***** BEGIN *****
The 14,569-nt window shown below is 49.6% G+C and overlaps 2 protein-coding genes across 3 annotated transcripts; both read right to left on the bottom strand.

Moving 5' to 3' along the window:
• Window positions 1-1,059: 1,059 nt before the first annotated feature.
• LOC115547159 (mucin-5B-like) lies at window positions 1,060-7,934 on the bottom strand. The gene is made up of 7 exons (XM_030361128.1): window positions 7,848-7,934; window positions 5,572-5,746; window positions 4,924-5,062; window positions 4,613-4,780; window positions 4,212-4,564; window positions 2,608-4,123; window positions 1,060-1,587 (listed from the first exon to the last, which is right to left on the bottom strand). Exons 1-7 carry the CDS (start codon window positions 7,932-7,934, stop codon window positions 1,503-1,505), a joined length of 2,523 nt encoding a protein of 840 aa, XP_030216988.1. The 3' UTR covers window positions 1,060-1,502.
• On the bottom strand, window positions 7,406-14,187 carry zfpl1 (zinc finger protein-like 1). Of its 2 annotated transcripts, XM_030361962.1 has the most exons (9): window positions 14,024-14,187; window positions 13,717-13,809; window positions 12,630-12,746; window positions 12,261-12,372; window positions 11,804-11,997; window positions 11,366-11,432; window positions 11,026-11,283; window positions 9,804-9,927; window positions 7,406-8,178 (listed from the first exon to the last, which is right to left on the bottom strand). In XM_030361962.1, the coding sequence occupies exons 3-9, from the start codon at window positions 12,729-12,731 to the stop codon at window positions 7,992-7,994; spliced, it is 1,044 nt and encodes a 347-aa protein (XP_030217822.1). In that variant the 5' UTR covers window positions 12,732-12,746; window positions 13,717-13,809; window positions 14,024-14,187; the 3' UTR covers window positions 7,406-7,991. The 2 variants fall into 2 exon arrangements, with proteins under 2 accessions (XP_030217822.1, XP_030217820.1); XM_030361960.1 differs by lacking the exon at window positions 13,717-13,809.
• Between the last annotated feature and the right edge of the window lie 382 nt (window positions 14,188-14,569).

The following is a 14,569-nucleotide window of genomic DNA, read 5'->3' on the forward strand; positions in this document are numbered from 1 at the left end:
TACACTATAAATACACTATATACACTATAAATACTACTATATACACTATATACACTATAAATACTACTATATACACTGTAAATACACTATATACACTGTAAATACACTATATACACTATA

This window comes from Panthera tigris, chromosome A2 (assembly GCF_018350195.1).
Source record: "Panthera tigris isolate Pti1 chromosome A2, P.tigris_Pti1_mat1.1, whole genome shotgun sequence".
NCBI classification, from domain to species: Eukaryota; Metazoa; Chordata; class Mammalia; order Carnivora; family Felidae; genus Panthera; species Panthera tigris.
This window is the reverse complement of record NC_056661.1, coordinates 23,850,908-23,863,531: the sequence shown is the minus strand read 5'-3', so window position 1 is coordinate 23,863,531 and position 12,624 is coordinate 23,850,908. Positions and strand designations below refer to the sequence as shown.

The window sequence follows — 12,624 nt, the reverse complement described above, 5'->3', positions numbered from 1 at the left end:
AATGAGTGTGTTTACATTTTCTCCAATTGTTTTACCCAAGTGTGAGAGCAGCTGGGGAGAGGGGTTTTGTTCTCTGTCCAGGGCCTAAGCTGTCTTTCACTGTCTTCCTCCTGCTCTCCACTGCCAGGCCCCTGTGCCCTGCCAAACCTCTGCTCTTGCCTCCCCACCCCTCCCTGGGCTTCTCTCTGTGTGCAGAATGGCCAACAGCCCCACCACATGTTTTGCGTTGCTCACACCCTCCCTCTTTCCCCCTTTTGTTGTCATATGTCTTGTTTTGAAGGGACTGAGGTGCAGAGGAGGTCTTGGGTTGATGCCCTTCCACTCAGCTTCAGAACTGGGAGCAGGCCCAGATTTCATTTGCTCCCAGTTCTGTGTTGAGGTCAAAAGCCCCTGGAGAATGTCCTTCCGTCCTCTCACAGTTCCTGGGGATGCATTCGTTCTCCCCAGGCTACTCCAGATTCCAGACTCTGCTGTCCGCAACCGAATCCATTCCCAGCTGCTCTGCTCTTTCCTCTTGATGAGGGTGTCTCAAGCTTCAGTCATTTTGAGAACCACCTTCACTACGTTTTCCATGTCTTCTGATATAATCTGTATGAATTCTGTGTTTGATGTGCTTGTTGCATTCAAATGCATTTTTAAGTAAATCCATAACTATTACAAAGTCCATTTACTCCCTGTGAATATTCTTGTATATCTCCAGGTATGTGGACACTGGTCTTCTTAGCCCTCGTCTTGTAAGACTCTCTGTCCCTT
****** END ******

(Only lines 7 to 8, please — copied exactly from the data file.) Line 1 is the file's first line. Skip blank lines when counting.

The following is a 14,569-nucleotide window of genomic DNA, read 5'->3' on the forward strand; positions in this document are numbered from 1 at the left end:
TACACTATAAATACACTATATACACTATAAATACTACTATATACACTATATACACTATAAATACTACTATATACACTGTAAATACACTATATACACTGTAAATACACTATATACACTATA